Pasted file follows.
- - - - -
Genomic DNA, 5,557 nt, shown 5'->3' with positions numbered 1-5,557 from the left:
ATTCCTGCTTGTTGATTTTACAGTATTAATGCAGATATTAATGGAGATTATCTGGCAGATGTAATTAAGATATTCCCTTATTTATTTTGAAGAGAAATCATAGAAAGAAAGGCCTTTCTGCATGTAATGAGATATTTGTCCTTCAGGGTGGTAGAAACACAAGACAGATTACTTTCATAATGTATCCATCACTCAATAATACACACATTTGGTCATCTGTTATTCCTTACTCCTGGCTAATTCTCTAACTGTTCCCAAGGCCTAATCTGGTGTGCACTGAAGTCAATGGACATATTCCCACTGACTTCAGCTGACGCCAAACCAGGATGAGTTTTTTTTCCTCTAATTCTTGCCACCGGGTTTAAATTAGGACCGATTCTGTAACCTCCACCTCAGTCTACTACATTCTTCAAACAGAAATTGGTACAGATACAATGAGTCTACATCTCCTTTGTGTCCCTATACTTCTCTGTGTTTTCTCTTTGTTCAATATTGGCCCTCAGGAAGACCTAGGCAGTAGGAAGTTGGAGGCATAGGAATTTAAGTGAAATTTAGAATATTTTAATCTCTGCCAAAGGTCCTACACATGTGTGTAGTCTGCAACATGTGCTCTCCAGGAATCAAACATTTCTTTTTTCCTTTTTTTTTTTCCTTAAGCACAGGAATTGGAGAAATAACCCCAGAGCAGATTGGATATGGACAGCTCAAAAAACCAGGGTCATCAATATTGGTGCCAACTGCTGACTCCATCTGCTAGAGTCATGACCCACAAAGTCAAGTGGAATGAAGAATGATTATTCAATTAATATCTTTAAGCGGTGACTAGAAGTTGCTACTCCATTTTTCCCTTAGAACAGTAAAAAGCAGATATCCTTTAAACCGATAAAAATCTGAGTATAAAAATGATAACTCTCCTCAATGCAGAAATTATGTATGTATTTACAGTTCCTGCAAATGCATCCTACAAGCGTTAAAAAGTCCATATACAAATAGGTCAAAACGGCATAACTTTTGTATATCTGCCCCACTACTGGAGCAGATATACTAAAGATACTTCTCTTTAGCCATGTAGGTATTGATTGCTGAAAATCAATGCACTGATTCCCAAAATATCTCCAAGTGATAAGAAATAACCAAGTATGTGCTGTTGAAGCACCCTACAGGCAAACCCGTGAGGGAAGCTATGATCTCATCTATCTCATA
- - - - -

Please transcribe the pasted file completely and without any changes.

Genomic DNA, 5,557 nt, shown 5'->3' with positions numbered 1-5,557 from the left:
ATTCCTGCTTGTTGATTTTACAGTATTAATGCAGATATTAATGGAGATTATCTGGCAGATGTAATTAAGATATTCCCTTATTTATTTTGAAGAGAAATCATAGAAAGAAAGGCCTTTCTGCATGTAATGAGATATTTGTCCTTCAGGGTGGTAGAAACACAAGACAGATTACTTTCATAATGTATCCATCACTCAATAATACACACATTTGGTCATCTGTTATTCCTTACTCCTGGCTAATTCTCTAACTGTTCCCAAGGCCTAATCTGGTGTGCACTGAAGTCAATGGACATATTCCCACTGACTTCAGCTGACGCCAAACCAGGATGAGTTTTTTTTCCTCTAATTCTTGCCACCGGGTTTAAATTAGGACCGATTCTGTAACCTCCACCTCAGTCTACTACATTCTTCAAACAGAAATTGGTACAGATACAATGAGTCTACATCTCCTTTGTGTCCCTATACTTCTCTGTGTTTTCTCTTTGTTCAATATTGGCCCTCAGGAAGACCTAGGCAGTAGGAAGTTGGAGGCATAGGAATTTAAGTGAAATTTAGAATATTTTAATCTCTGCCAAAGGTCCTACACATGTGTGTAGTCTGCAACATGTGCTCTCCAGGAATCAAACATTTCTTTTTTCCTTTTTTTTTTTCCTTAAGCACAGGAATTGGAGAAATAACCCCAGAGCAGATTGGATATGGACAGCTCAAAAAACCAGGGTCATCAATATTGGTGCCAACTGCTGACTCCATCTGCTAGAGTCATGACCCACAAAGTCAAGTGGAATGAAGAATGATTATTCAATTAATATCTTTAAGCGGTGACTAGAAGTTGCTACTCCATTTTTCCCTTAGAACAGTAAAAAGCAGATATCCTTTAAACCGATAAAAATCTGAGTATAAAAATGATAACTCTCCTCAATGCAGAAATTATGTATGTATTTACAGTTCCTGCAAATGCATCCTACAAGCGTTAAAAAGTCCATATACAAATAGGTCAAAACGGCATAACTTTTGTATATCTGCCCCACTACTGGAGCAGATATACTAAAGATACTTCTCTTTAGCCATGTAGGTATTGATTGCTGAAAATCAATGCACTGATTCCCAAAATATCTCCAAGTGATAAGAAATAACCAAGTATGTGCTGTTGAAGCACCCTACAGGCAAACCCGTGAGGGAAGCTATGATCTCATCTATCTCATA